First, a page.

I was the Plaintiff's counsel for the class action against Carnival Cruise Lines to make their vessels accessible to all disabled passengers. I was just on the Carnival Jubilee to review their accessiblility after they modified the ship, and the progress that Carnival has made on the Jubillee was incredible.
Carnival has made five of the rooms in the Jubilee fully ADAAG accessible, with plenty of turn-around space in the bathroom, accessible showers, automatic door openers on the cabin doors, accessible route to the balcony in the outside suites. The rooms that were modified previously were further improved so that they would be accessible to passengers with mobility and other impairments, but did not require a wheelchair or scooter.
The common areas in the ships have many accessible restrooms throughout the vessel. There is an accessible route throughout the vessel so a wheelchair passenger does not need assistance to go out on the deck (no high thresholds or combings). There are plenty of accessible seating areas with companion seats in the lounge and dining areas. The gym and the sauna are accessible to wheelchairs. Carnival even put in a lift to the stage and to the raised area of the dining room so a disabled passenger can be seated at the captain's table!!
I was impressed with the speed and initiative by Carnival to make their ships accessible to their customers. Hopefully, the disabled community will request the accessible elements and show Carnival that these modifications are not only pursuant to thier class-action settlement agreement, but also make good business sense.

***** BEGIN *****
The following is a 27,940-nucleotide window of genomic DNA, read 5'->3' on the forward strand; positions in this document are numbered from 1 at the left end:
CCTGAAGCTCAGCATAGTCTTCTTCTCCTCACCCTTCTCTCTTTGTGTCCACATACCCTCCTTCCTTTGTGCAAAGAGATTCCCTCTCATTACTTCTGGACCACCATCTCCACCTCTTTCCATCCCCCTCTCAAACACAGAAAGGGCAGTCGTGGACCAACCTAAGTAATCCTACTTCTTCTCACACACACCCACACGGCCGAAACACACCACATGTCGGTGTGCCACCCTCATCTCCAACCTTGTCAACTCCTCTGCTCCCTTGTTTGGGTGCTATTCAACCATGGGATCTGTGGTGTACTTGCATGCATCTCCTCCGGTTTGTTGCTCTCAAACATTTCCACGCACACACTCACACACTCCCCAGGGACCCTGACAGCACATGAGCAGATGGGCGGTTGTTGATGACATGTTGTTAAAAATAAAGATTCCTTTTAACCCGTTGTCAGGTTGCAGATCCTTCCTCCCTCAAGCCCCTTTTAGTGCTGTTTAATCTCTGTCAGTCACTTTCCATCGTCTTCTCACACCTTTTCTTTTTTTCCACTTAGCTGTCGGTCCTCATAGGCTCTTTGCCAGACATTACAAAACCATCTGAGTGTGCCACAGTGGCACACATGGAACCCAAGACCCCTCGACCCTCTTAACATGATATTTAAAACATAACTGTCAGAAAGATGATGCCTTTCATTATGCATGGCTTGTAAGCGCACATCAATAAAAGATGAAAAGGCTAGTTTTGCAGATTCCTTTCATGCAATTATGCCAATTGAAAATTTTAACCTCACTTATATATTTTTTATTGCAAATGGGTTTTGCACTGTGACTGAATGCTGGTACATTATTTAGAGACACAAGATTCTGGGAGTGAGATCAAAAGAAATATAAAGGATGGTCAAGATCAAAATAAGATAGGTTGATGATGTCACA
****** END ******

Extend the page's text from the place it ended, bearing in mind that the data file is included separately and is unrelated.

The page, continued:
If you have any comments on the accessibility of these vessels, please feel free to post them on this site or to e-mail me. Thanks.
It is good to hear the progress that is being made. It is sad, though, that it took a case going to the 11th circuit court of appeals (Stevens v. Premier Cruises) before cruise lines realized the benefits (and necessity) of complying with the law
We have a small group going on the Jubilee in July. My boyfriend was suppose to go with us, however Carnival stated they would not assist in getting on and off at ports. Grand Caymen is one of the ports that have to be tendered in.
So instead we took one by ourselves on Celebrity "Horizon". We went to Grand Caymen and the staff actually picked him up wheelchair and all and carried him on and off the tender.!!!!
I also went on the "Pride" and found the so called public ada bathrooms were very difficult to get into.
Rccl and Celebrity are the way to go if your disabled.
While Carnival is attempting to be more accessible in its construction, it has a problem with many of its policies and procedures. These items are not encompassed into the settlement. Policies and procedures involving what accommodations should be on a case by case basis, and I believe if they could not accommodate a scooter in any of the ports of call, they should have advised you of that beforehand.
The further difficulty is that some of these items are rendered off US territory, and the ADA may not apply, but I do think it is unfair and deceptive for any cruise line to offer programs and then tell the disabled that they do not have access to these programs.